The Day the Philippines Hooked Up to the Net: Part 2 (Enter the Doctor)

Presenting part two of our story of the events leading up to the first Philippine Internet connection on March 29, 1994.

In this installment, we introduce a new character to our story, Dr. Rudy Villarica, who became so instrumental to the effort, he is often referred to today as “The Father of Philippine Internet”.

This story was originally published in March 2001 in the Philippine Daily Inquirer.

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Part 2: Enter the Doctor

A screen capture of Dr. Villarica giving a speech in 2007.

(Continued from Part 1.)

The second phase of Philnet brought into the picture an entirely new personality. Dr. Rudy Villarica, a chemist by training, had gone through a colorful career that allowed him to merge an interest in science and engineering with business and industry. He had been involved in building plants and factories and at one point even served as the director of the DTI’s Board of Investments (BOI). Now mainly retired, he spent much of his time with nonprofit foundations like the Industrial Research Foundation (IRF). It was while he was with the IRF that an opportunity dropped into his lap to be the captain who would steer Philnet’s course into a live Internet connection.

Villarica remembers that events took place quite fast. He had joined the IRF as a trustee and in October 1993 was handed an assignment by the IRF executive director Cesar Santos who told him, “Rudy, this is right up your alley.”

That assignment turned out to be Philnet. IRF was contacted by the DOST to handle the funds management and project implementation because while Philnet was a university consortium, it had no real legal identity to accept a grant of the magnitude that they were planning to request.

Also, the DOST had noticed elements of the age-old competition between Ateneo and De La Salle brewing again and they wanted a neutral party to be in charge.

Villarica agreed to meet the Philnet technical team. Del Rosario and Sipin were excited about moving the project toward full Internet connectivity. At the meeting, they drew up a three-page project brief, with a “shopping list” of equipment and communication lines needed to make it a reality. Initially, Philnet estimated the project would cost about P8.5 million. Right after the meeting, Villarica went over the shopping list with Cesar Santos, and made some notes and corrected some of the figures in the proposal.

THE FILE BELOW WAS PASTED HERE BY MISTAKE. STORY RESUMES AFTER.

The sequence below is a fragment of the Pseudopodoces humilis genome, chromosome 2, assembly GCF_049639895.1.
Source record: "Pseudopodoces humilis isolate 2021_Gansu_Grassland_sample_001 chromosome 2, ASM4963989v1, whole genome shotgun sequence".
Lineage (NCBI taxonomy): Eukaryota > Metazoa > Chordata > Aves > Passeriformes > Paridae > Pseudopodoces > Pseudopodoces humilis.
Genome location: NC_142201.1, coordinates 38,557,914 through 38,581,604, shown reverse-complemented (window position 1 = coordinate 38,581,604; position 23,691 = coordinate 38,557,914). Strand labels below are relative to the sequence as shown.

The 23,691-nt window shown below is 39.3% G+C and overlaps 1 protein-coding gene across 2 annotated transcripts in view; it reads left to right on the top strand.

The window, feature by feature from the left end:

He told Santos he had a scheduled trip to the United States to visit one of his children enrolled in graduate studies at Syracuse University in New York. He was leaving the next day but would be back in a month and, in the meantime, maybe Santos could sum up the project cost and submit it to the DOST for funding.

“Cesar, bahala ka muna dito, (take care of things here while I’m away)” were Villarica’s parting words.

In the first week of December 1993, Villarica returned from his trip and checked on Santos.

“Good news, Rudy,” said Santos. “We have the project formally approved by the DOST with a memorandum of agreement. And you’ve been assigned as project administrator.” Apparently, the DOST had approved the funding on Nov. 23.

“Magkano ang budget na na-approve? (How big a budget was approved?)” asked Villarica. The grant turned out to be P12.5 million for the first year. Villarica thought it was fair. But how should one proceed from there?

Immediately, Villarica set a personal goal for project completion. The Internet connection should be completed by April, he thought, a mere four months away. He didn’t know if it was realistic, but it was as good a target date as any. And besides, he had already made a promise to Dr. John Brule.

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Dr. Brule I presume?

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John D. Brule